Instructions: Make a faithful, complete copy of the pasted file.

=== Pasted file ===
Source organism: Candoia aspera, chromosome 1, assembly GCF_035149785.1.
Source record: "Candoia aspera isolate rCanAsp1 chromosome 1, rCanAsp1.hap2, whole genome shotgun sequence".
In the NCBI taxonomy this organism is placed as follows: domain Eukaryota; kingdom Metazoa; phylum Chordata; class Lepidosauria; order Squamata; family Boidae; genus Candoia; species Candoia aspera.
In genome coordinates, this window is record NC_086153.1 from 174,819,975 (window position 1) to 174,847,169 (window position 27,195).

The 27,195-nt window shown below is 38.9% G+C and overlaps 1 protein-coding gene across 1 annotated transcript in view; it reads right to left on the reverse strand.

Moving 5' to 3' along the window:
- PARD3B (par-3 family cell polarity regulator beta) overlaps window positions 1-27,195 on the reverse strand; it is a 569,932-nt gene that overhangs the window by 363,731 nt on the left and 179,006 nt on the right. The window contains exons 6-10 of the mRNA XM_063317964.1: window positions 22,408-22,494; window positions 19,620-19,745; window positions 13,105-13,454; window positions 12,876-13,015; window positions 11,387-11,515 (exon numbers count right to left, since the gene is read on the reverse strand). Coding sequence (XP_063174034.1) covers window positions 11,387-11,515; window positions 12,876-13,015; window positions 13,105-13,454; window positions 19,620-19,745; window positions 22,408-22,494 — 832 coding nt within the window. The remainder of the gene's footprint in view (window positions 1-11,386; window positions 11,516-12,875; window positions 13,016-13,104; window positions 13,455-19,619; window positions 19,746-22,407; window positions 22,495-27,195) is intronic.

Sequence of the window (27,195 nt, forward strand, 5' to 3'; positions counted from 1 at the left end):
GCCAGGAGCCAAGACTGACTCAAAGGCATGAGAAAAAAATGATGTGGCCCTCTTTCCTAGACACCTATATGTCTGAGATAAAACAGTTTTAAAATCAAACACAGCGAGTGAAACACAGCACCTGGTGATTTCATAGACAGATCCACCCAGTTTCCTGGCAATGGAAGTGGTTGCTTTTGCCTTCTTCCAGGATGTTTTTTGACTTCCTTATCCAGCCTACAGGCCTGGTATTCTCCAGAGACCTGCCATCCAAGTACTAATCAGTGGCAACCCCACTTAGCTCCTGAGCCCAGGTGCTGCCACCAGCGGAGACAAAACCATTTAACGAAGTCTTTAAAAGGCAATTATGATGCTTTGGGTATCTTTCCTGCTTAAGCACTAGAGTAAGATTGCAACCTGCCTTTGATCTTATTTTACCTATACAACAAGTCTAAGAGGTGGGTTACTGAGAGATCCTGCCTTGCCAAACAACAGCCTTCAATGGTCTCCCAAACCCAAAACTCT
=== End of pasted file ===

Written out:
Source organism: Candoia aspera, chromosome 1, assembly GCF_035149785.1.
Source record: "Candoia aspera isolate rCanAsp1 chromosome 1, rCanAsp1.hap2, whole genome shotgun sequence".
In the NCBI taxonomy this organism is placed as follows: domain Eukaryota; kingdom Metazoa; phylum Chordata; class Lepidosauria; order Squamata; family Boidae; genus Candoia; species Candoia aspera.
In genome coordinates, this window is record NC_086153.1 from 174,819,975 (window position 1) to 174,847,169 (window position 27,195).

The 27,195-nt window shown below is 38.9% G+C and overlaps 1 protein-coding gene across 1 annotated transcript in view; it reads right to left on the reverse strand.

Moving 5' to 3' along the window:
- PARD3B (par-3 family cell polarity regulator beta) overlaps window positions 1-27,195 on the reverse strand; it is a 569,932-nt gene that overhangs the window by 363,731 nt on the left and 179,006 nt on the right. The window contains exons 6-10 of the mRNA XM_063317964.1: window positions 22,408-22,494; window positions 19,620-19,745; window positions 13,105-13,454; window positions 12,876-13,015; window positions 11,387-11,515 (exon numbers count right to left, since the gene is read on the reverse strand). Coding sequence (XP_063174034.1) covers window positions 11,387-11,515; window positions 12,876-13,015; window positions 13,105-13,454; window positions 19,620-19,745; window positions 22,408-22,494 — 832 coding nt within the window. The remainder of the gene's footprint in view (window positions 1-11,386; window positions 11,516-12,875; window positions 13,016-13,104; window positions 13,455-19,619; window positions 19,746-22,407; window positions 22,495-27,195) is intronic.

Sequence of the window (27,195 nt, forward strand, 5' to 3'; positions counted from 1 at the left end):
GCCAGGAGCCAAGACTGACTCAAAGGCATGAGAAAAAAATGATGTGGCCCTCTTTCCTAGACACCTATATGTCTGAGATAAAACAGTTTTAAAATCAAACACAGCGAGTGAAACACAGCACCTGGTGATTTCATAGACAGATCCACCCAGTTTCCTGGCAATGGAAGTGGTTGCTTTTGCCTTCTTCCAGGATGTTTTTTGACTTCCTTATCCAGCCTACAGGCCTGGTATTCTCCAGAGACCTGCCATCCAAGTACTAATCAGTGGCAACCCCACTTAGCTCCTGAGCCCAGGTGCTGCCACCAGCGGAGACAAAACCATTTAACGAAGTCTTTAAAAGGCAATTATGATGCTTTGGGTATCTTTCCTGCTTAAGCACTAGAGTAAGATTGCAACCTGCCTTTGATCTTATTTTACCTATACAACAAGTCTAAGAGGTGGGTTACTGAGAGATCCTGCCTTGCCAAACAACAGCCTTCAATGGTCTCCCAAACCCAAAACTCT